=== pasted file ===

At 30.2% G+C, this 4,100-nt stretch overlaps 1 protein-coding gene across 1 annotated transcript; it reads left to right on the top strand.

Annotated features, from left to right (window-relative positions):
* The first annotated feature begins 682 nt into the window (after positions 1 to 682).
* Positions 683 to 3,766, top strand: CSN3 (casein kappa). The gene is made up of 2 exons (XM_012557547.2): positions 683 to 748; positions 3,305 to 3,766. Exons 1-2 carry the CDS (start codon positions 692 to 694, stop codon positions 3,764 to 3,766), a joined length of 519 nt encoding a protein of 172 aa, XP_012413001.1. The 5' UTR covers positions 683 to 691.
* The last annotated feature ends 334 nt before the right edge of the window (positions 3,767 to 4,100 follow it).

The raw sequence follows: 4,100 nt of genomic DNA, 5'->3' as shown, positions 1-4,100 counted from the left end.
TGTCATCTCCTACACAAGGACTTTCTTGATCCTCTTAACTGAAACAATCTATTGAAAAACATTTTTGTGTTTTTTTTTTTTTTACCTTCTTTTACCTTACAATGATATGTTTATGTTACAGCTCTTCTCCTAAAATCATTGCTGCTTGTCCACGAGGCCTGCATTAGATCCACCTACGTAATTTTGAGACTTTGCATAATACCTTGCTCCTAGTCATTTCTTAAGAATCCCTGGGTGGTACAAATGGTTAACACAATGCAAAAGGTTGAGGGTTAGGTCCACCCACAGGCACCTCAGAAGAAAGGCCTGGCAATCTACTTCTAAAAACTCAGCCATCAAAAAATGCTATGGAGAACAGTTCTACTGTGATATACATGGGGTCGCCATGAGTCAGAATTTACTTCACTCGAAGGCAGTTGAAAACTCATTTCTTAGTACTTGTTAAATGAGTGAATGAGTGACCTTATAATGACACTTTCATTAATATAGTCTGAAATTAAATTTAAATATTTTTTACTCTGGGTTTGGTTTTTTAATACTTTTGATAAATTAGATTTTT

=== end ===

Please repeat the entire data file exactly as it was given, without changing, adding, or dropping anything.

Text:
At 30.2% G+C, this 4,100-nt stretch overlaps 1 protein-coding gene across 1 annotated transcript; it reads left to right on the top strand.

Annotated features, from left to right (window-relative positions):
* The first annotated feature begins 682 nt into the window (after positions 1 to 682).
* Positions 683 to 3,766, top strand: CSN3 (casein kappa). The gene is made up of 2 exons (XM_012557547.2): positions 683 to 748; positions 3,305 to 3,766. Exons 1-2 carry the CDS (start codon positions 692 to 694, stop codon positions 3,764 to 3,766), a joined length of 519 nt encoding a protein of 172 aa, XP_012413001.1. The 5' UTR covers positions 683 to 691.
* The last annotated feature ends 334 nt before the right edge of the window (positions 3,767 to 4,100 follow it).

The raw sequence follows: 4,100 nt of genomic DNA, 5'->3' as shown, positions 1-4,100 counted from the left end.
TGTCATCTCCTACACAAGGACTTTCTTGATCCTCTTAACTGAAACAATCTATTGAAAAACATTTTTGTGTTTTTTTTTTTTTTACCTTCTTTTACCTTACAATGATATGTTTATGTTACAGCTCTTCTCCTAAAATCATTGCTGCTTGTCCACGAGGCCTGCATTAGATCCACCTACGTAATTTTGAGACTTTGCATAATACCTTGCTCCTAGTCATTTCTTAAGAATCCCTGGGTGGTACAAATGGTTAACACAATGCAAAAGGTTGAGGGTTAGGTCCACCCACAGGCACCTCAGAAGAAAGGCCTGGCAATCTACTTCTAAAAACTCAGCCATCAAAAAATGCTATGGAGAACAGTTCTACTGTGATATACATGGGGTCGCCATGAGTCAGAATTTACTTCACTCGAAGGCAGTTGAAAACTCATTTCTTAGTACTTGTTAAATGAGTGAATGAGTGACCTTATAATGACACTTTCATTAATATAGTCTGAAATTAAATTTAAATATTTTTTACTCTGGGTTTGGTTTTTTAATACTTTTGATAAATTAGATTTTT